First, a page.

Community groups, insurers and government-hired “navigators” trying to sign people up for coverage have been frustrated by an inability to access the system, or access it in a timely manner. In the face of failure in what was supposed to be a snappy online experience, some of these advocates as well as individuals looking for coverage are turning to paper applications. While filling out a paper form may give the appearance that the process is underway, the information must eventually be manually entered into the computerized system.

Paper applications from the 36 states covered by the federal exchanges will be reviewed by Virginia-based Serco, which received a $1.2 billion contract to hire 1,500 workers to do so. Customers filing by paper will receive an eligibility determination, at which point they can log on to heathcare.gov, contact a government call center, or consult a consumer guide. If they choose to go online, however, they will need to establish an account and begin the application process over again from scratch.

The problems plaguing the insurance exchange rollout were not unexpected. It has been widely reported that in March, Henry Chao, the chief digital architect of the administration’s online insurance marketplace, warned insurance industry executives, “Let’s just make sure it’s not a Third World experience.” Despite such warnings, the White House was hell-bent on executing an on-time rollout, fearing that any delay would embolden Republican opponents of Obamacare and heighten suspicions about the program among an already wary public.

More than $400 million was spent to design and implement the online exchanges, the majority of it going to private contractors. A report released last week by the Washington, DC-based nonprofit Sunlight Foundation Reporting Group reveals that these contractors were for the most part existing government contractors with “deep political pockets,” including Northrop Grumman, General Dynamics, Deloitte, and Booz Allen Hamilton.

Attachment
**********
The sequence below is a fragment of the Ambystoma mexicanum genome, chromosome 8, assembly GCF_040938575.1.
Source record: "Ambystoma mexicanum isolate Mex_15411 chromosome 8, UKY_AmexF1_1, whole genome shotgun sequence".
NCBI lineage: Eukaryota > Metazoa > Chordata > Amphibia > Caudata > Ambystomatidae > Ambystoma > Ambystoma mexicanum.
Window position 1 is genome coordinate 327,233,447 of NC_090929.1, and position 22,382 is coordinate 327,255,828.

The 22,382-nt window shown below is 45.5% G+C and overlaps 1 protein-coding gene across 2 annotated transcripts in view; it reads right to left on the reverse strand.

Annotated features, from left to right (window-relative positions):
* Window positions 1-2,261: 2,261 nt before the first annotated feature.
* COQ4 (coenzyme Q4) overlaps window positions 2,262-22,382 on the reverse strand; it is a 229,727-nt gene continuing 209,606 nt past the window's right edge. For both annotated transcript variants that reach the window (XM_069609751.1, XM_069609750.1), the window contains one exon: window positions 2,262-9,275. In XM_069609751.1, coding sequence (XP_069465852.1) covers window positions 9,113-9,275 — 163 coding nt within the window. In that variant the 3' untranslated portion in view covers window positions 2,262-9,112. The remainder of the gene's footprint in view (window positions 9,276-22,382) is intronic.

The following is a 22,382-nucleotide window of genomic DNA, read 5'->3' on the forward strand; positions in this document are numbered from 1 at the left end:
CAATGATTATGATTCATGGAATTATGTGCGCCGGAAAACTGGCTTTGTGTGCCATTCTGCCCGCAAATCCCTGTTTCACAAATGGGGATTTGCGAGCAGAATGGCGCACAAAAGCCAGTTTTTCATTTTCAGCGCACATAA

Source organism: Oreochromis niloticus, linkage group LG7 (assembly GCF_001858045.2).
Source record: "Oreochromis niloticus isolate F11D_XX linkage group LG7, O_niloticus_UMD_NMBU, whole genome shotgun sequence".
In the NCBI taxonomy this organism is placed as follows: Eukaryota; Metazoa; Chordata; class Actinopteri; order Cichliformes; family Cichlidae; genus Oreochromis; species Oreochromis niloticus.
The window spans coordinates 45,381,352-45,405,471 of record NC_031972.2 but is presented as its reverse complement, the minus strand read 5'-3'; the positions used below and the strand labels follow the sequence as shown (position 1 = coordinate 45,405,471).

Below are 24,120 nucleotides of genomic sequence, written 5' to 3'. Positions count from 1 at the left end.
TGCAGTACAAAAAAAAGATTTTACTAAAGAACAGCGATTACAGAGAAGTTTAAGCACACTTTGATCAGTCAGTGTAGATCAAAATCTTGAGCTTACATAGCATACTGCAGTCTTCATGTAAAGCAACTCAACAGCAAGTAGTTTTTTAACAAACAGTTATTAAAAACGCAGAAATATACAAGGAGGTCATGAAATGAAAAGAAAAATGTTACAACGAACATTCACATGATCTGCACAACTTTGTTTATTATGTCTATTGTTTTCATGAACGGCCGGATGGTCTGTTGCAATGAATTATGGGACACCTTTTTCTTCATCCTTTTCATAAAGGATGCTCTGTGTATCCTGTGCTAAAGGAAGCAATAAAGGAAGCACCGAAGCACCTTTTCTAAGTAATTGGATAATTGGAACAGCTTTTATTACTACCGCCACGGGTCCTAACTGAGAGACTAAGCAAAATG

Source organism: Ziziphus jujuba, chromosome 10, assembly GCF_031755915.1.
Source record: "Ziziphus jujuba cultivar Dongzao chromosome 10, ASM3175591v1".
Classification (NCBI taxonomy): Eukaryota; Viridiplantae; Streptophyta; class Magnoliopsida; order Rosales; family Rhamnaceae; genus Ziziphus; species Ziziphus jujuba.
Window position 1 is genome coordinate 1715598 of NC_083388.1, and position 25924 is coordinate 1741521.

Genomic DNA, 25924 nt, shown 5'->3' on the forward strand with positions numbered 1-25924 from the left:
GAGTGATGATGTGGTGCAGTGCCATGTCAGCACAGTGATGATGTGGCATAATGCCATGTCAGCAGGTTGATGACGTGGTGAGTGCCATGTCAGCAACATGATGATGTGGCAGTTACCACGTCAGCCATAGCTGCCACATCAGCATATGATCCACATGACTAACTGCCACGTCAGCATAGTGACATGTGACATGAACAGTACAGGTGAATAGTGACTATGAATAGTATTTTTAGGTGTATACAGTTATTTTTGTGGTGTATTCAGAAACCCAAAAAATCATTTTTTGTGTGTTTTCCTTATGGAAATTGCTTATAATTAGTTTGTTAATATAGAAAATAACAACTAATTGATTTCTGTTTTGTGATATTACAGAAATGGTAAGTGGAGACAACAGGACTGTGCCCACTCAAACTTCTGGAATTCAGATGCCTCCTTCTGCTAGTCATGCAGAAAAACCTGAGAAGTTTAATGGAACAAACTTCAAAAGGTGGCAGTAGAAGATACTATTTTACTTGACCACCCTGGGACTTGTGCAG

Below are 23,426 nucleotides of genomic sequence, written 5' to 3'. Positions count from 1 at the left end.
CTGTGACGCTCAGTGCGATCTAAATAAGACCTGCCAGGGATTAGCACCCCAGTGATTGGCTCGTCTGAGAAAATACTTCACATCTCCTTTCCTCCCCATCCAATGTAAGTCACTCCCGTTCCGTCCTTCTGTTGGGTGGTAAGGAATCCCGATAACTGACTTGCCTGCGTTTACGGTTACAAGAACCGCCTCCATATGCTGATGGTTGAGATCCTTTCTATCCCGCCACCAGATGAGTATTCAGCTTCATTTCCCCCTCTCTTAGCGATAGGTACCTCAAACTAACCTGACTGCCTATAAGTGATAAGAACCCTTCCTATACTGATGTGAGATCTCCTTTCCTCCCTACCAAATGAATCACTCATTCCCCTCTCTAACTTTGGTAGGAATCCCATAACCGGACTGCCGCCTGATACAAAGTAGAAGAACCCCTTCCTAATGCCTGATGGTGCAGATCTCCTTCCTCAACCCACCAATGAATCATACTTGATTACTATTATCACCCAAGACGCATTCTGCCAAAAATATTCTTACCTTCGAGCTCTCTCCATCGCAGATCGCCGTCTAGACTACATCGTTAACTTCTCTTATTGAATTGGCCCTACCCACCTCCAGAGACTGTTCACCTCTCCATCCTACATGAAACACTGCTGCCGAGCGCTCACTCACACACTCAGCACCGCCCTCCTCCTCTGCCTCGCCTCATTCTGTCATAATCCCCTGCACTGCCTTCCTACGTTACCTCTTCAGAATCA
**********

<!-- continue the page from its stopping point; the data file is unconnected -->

According to the report: “All but one of the 47 contractors who won contracts to carry out work on the Affordable Care Act worked for the government prior to its passage.” The report noted that many played a major role in lobbying for the legislation, stating that “some 17 contract winners reported spending more than $128 million on lobbying in 2011 and 2012.”

The two contractors receiving the most public attention for the debacle at healthcare.gov are GCI Federal, which won a $93.7 million contract in 2011 to build the exchanges, and UnitedHealth subsidiary Quality Software Services, which won a $69 million contract in 2012 to set up a data services hub to pull together information from different agencies in the enrollment and verification process.

CGI Federal claims that many problems on the site stem from a government decision to coordinate the project between subcontractors in-house, through personnel in the Centers for Medicare & Medicaid Services (CMS), rather than having a separate contractor do the coordination.

Another contractor for the insurance exchanges is Science Applications International Corp. (SAIC), a defense contractor with a checkered past, including the CityTime payroll software scandal that cost New York City hundreds of millions of dollars.

The close collaboration of the government with these private companies is emblematic of the health care overhaul itself, which has never been about improving medical care or access for ordinary Americans, but rather about funneling billions of dollars into the coffers of the private health insurers and slashing costs for the government and corporations.